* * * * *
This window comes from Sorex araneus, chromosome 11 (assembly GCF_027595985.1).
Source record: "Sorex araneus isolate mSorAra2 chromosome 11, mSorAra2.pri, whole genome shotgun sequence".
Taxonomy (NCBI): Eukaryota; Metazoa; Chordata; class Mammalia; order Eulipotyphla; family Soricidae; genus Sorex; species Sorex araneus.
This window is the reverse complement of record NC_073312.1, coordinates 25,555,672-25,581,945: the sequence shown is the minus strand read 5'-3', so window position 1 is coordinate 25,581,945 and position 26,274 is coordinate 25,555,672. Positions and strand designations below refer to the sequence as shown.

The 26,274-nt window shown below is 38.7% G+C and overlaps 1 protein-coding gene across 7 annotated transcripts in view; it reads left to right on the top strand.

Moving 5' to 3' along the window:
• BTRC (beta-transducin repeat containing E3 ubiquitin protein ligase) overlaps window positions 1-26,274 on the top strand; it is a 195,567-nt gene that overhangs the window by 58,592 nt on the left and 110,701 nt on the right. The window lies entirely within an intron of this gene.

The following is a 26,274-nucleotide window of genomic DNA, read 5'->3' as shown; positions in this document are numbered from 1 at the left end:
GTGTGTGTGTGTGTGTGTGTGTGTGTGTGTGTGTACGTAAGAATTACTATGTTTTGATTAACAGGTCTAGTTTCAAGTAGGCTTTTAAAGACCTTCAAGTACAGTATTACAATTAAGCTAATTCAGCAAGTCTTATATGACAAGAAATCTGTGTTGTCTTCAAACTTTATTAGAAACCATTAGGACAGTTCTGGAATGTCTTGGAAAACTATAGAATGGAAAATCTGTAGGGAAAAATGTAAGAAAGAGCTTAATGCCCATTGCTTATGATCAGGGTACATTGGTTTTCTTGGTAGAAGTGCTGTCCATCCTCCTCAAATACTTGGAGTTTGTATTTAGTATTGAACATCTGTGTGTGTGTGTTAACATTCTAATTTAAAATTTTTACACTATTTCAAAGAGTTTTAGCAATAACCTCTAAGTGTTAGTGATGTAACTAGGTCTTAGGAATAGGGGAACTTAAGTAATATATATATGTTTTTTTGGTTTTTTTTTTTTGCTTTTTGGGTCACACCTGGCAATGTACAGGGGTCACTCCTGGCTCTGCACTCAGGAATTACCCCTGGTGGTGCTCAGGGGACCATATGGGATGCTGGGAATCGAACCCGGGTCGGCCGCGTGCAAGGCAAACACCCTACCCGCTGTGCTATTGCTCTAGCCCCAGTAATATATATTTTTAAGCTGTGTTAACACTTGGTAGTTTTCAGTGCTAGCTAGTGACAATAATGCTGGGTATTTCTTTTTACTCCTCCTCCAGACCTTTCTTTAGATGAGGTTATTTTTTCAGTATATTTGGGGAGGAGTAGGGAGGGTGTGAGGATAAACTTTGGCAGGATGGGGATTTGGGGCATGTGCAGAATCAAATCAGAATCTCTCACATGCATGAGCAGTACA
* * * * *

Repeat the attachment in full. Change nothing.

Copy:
This window comes from Sorex araneus, chromosome 11 (assembly GCF_027595985.1).
Source record: "Sorex araneus isolate mSorAra2 chromosome 11, mSorAra2.pri, whole genome shotgun sequence".
Taxonomy (NCBI): Eukaryota; Metazoa; Chordata; class Mammalia; order Eulipotyphla; family Soricidae; genus Sorex; species Sorex araneus.
This window is the reverse complement of record NC_073312.1, coordinates 25,555,672-25,581,945: the sequence shown is the minus strand read 5'-3', so window position 1 is coordinate 25,581,945 and position 26,274 is coordinate 25,555,672. Positions and strand designations below refer to the sequence as shown.

The 26,274-nt window shown below is 38.7% G+C and overlaps 1 protein-coding gene across 7 annotated transcripts in view; it reads left to right on the top strand.

Moving 5' to 3' along the window:
• BTRC (beta-transducin repeat containing E3 ubiquitin protein ligase) overlaps window positions 1-26,274 on the top strand; it is a 195,567-nt gene that overhangs the window by 58,592 nt on the left and 110,701 nt on the right. The window lies entirely within an intron of this gene.

The following is a 26,274-nucleotide window of genomic DNA, read 5'->3' as shown; positions in this document are numbered from 1 at the left end:
GTGTGTGTGTGTGTGTGTGTGTGTGTGTGTGTGTACGTAAGAATTACTATGTTTTGATTAACAGGTCTAGTTTCAAGTAGGCTTTTAAAGACCTTCAAGTACAGTATTACAATTAAGCTAATTCAGCAAGTCTTATATGACAAGAAATCTGTGTTGTCTTCAAACTTTATTAGAAACCATTAGGACAGTTCTGGAATGTCTTGGAAAACTATAGAATGGAAAATCTGTAGGGAAAAATGTAAGAAAGAGCTTAATGCCCATTGCTTATGATCAGGGTACATTGGTTTTCTTGGTAGAAGTGCTGTCCATCCTCCTCAAATACTTGGAGTTTGTATTTAGTATTGAACATCTGTGTGTGTGTGTTAACATTCTAATTTAAAATTTTTACACTATTTCAAAGAGTTTTAGCAATAACCTCTAAGTGTTAGTGATGTAACTAGGTCTTAGGAATAGGGGAACTTAAGTAATATATATATGTTTTTTTGGTTTTTTTTTTTTGCTTTTTGGGTCACACCTGGCAATGTACAGGGGTCACTCCTGGCTCTGCACTCAGGAATTACCCCTGGTGGTGCTCAGGGGACCATATGGGATGCTGGGAATCGAACCCGGGTCGGCCGCGTGCAAGGCAAACACCCTACCCGCTGTGCTATTGCTCTAGCCCCAGTAATATATATTTTTAAGCTGTGTTAACACTTGGTAGTTTTCAGTGCTAGCTAGTGACAATAATGCTGGGTATTTCTTTTTACTCCTCCTCCAGACCTTTCTTTAGATGAGGTTATTTTTTCAGTATATTTGGGGAGGAGTAGGGAGGGTGTGAGGATAAACTTTGGCAGGATGGGGATTTGGGGCATGTGCAGAATCAAATCAGAATCTCTCACATGCATGAGCAGTACA